Celebrating the laser
I could foresee a lot of things," said Charles H. Townes, speaking on the occasion of the 50th anniversary of the first working laser.
By BARBARA GOODE
I could foresee a lot of things," said Charles H. Townes, speaking on the occasion of the 50th anniversary of the first working laser. "On the other hand there are many things I didn't see, such as in medical use. It never occurred to me that [the laser] would be very useful medically, but it is."
Townes received the Nobel Prize in Physics in 1964 for fundamental work in the field of quantum electronics, which led to the construction of oscillators and amplifiers based on the maser-laser principle. He is a University of California Berkeley professor emeritus of physics, and was honored there on January 25 when he spoke about the past, present and future of lasers. The speech was part of LaserFest, a year-long celebration of the laser, which emphasizes the laser's impact throughout history and highlights its potential for the future.
The organizers of LaserFest, together with the National Museum of American History (Washington, D.C) co-hosted another event on February 12 at the museum to honor those who have made significant contributions to the development and application of laser technology. The program included an address by U.S. Secretary of Energy Steven Chu. The museum is featuring a new exhibit, titled "Fifty Years of Lasers," featuring several types of lasers.
Through a series of events and programs, LaserFest (www.laserfest.org) is showcasing the laser's contributions to the world and humankind.
Britton Chance, the 97-year-old National Medal of Science honoree famous for his study of the basic theory of photon migration through tissues, married his colleague Shoko Nioka on February 6 in Tainan, Taiwan. The couple celebrated in traditional Chinese style at National Cheng Kung University, where both are serving as visiting professors. They have known each other for nearly 30 years.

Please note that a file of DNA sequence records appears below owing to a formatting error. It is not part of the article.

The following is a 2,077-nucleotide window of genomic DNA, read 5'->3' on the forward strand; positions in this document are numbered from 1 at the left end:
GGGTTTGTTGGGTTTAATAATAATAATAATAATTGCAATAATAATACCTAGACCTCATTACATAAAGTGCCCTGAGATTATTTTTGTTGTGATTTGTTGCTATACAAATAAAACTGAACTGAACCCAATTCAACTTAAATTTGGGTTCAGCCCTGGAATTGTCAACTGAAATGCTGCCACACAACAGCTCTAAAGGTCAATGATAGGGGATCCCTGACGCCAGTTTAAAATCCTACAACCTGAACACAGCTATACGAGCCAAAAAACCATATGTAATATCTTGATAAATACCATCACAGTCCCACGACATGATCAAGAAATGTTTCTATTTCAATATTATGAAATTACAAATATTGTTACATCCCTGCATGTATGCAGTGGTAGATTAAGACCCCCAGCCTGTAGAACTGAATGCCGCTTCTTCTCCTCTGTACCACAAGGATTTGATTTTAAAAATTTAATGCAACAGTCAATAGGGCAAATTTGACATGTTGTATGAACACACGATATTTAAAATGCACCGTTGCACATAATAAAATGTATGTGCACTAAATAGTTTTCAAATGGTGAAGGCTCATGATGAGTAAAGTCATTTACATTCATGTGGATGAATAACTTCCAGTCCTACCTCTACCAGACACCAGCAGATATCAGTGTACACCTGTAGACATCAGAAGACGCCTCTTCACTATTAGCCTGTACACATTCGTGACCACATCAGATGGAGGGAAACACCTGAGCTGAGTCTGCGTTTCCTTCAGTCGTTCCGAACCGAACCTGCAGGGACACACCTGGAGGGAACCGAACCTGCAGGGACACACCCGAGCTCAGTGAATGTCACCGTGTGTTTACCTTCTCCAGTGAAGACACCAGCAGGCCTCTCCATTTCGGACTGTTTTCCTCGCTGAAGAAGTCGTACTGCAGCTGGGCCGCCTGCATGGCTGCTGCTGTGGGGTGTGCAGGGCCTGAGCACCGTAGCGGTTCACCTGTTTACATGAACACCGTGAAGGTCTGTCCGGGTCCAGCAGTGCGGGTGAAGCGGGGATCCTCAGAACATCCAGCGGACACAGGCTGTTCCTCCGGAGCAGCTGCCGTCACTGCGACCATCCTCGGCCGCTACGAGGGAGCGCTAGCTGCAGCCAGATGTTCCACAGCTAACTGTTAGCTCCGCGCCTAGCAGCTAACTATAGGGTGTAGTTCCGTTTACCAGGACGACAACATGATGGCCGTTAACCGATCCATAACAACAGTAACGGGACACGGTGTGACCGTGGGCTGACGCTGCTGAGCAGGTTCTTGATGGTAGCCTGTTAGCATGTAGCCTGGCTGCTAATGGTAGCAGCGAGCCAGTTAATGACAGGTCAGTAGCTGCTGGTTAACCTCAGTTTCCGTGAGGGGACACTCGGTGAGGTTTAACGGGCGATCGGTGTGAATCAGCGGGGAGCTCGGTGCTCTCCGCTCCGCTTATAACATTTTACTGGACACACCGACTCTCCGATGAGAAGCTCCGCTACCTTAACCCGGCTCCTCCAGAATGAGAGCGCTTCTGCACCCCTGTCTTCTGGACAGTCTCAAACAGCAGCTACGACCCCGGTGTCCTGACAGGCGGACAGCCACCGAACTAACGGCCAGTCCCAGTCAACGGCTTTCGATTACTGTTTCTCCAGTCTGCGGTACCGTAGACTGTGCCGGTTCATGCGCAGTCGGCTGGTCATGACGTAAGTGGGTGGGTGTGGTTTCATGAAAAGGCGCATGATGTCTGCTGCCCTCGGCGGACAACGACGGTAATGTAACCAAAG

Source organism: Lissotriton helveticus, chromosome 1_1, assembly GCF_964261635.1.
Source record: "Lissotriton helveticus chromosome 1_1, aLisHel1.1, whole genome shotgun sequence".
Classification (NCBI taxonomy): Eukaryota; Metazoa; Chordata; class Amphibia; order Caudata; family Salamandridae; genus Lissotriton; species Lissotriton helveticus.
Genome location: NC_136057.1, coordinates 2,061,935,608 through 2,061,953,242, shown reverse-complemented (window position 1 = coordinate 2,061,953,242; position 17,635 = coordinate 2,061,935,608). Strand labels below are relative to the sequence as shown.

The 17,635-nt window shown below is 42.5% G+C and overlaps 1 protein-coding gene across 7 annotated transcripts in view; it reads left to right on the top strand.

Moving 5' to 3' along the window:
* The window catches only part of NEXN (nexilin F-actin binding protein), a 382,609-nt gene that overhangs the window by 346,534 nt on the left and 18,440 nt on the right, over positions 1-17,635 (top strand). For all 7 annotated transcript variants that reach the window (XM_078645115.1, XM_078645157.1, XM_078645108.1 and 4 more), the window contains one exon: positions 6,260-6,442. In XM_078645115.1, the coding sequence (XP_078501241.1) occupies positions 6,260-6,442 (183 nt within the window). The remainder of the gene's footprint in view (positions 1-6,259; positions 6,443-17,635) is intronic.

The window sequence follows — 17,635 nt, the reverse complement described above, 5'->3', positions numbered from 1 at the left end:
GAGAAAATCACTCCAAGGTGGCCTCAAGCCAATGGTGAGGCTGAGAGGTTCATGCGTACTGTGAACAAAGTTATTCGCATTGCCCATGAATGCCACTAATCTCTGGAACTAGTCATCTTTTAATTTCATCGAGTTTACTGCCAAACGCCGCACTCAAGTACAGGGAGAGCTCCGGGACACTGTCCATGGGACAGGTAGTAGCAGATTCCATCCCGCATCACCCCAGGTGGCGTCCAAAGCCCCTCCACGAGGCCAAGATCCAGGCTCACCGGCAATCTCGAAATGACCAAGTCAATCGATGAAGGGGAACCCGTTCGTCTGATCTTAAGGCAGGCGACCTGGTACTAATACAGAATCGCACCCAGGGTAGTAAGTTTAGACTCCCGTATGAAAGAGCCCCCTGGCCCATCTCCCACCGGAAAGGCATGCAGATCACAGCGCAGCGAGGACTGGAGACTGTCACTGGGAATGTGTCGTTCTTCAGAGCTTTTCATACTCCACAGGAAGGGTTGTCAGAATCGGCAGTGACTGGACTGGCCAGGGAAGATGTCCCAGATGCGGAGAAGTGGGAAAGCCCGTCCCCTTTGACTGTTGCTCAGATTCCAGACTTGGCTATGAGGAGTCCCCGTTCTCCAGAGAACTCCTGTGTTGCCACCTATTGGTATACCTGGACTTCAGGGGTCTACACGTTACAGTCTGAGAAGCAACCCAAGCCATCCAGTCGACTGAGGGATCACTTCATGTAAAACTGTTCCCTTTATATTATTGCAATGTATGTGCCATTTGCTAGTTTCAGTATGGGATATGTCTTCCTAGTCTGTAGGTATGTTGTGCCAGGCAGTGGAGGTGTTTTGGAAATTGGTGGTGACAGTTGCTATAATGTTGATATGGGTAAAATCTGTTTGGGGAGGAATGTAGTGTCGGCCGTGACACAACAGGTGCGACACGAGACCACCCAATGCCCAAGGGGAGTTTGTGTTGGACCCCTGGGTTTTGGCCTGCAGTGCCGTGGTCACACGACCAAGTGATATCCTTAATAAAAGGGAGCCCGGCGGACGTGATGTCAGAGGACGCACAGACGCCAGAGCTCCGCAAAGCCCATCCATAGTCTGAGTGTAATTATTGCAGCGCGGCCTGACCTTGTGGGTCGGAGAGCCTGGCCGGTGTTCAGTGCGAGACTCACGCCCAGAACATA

Tainan mayor Tain-Tsair Hsu praised the groom as a pioneer who "never talks about the past but only speaks of the future," and wished the couple "good luck on producing a newborn and making a fortune." The bride responded that she and Chance have already given birth to many discoveries, or "children of science."
Chance's work has focused on the use of picosecond pulsed and high frequency modulation of near infrared (NIR) light in human brain, breast, and muscle to characterize tissue optical properties; and the use of imaging systems to detect breast tumor; hemorrhage deep within tissues; and human brain function in cognitive activity. He won a gold medal for sailing in the 1952 summer Olympics.
Laser enables 90% blindness risk reduction
With timely laser surgery and proper follow-up care, people with diabetic retinopathy can reduce their risk of blindness by 90 percent, according to Thomas C. Lee of the Retina Institute at Children's Hospital Los Angeles; Keck School of Medicine, University of Southern California; and Doheny Eye Institute. Diabetic retinopathy is the leading cause of blindness in American adults under 60. Treatment involves applying 1000–2000 tiny laser burns to specific areas of the retina in order to shrink the abnormal blood vessels and help secure the retina in its proper place.